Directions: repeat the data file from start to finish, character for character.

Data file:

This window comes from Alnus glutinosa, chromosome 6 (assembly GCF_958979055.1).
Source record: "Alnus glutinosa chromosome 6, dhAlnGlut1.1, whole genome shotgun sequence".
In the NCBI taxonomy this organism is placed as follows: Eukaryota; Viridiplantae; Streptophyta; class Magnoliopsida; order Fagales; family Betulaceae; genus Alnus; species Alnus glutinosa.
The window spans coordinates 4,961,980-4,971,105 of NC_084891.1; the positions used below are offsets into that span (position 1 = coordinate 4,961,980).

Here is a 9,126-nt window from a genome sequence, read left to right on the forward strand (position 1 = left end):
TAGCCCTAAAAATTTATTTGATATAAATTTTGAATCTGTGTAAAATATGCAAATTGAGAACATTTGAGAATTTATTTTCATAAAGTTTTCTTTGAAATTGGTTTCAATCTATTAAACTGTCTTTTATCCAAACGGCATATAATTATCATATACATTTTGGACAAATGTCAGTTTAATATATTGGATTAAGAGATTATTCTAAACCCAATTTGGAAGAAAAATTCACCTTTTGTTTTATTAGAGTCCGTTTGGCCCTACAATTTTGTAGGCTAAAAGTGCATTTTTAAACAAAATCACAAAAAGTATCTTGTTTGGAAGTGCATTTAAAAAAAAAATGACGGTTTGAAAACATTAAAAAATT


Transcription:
This window comes from Alnus glutinosa, chromosome 6 (assembly GCF_958979055.1).
Source record: "Alnus glutinosa chromosome 6, dhAlnGlut1.1, whole genome shotgun sequence".
In the NCBI taxonomy this organism is placed as follows: Eukaryota; Viridiplantae; Streptophyta; class Magnoliopsida; order Fagales; family Betulaceae; genus Alnus; species Alnus glutinosa.
The window spans coordinates 4,961,980-4,971,105 of NC_084891.1; the positions used below are offsets into that span (position 1 = coordinate 4,961,980).

Here is a 9,126-nt window from a genome sequence, read left to right on the forward strand (position 1 = left end):
TAGCCCTAAAAATTTATTTGATATAAATTTTGAATCTGTGTAAAATATGCAAATTGAGAACATTTGAGAATTTATTTTCATAAAGTTTTCTTTGAAATTGGTTTCAATCTATTAAACTGTCTTTTATCCAAACGGCATATAATTATCATATACATTTTGGACAAATGTCAGTTTAATATATTGGATTAAGAGATTATTCTAAACCCAATTTGGAAGAAAAATTCACCTTTTGTTTTATTAGAGTCCGTTTGGCCCTACAATTTTGTAGGCTAAAAGTGCATTTTTAAACAAAATCACAAAAAGTATCTTGTTTGGAAGTGCATTTAAAAAAAAAATGACGGTTTGAAAACATTAAAAAATT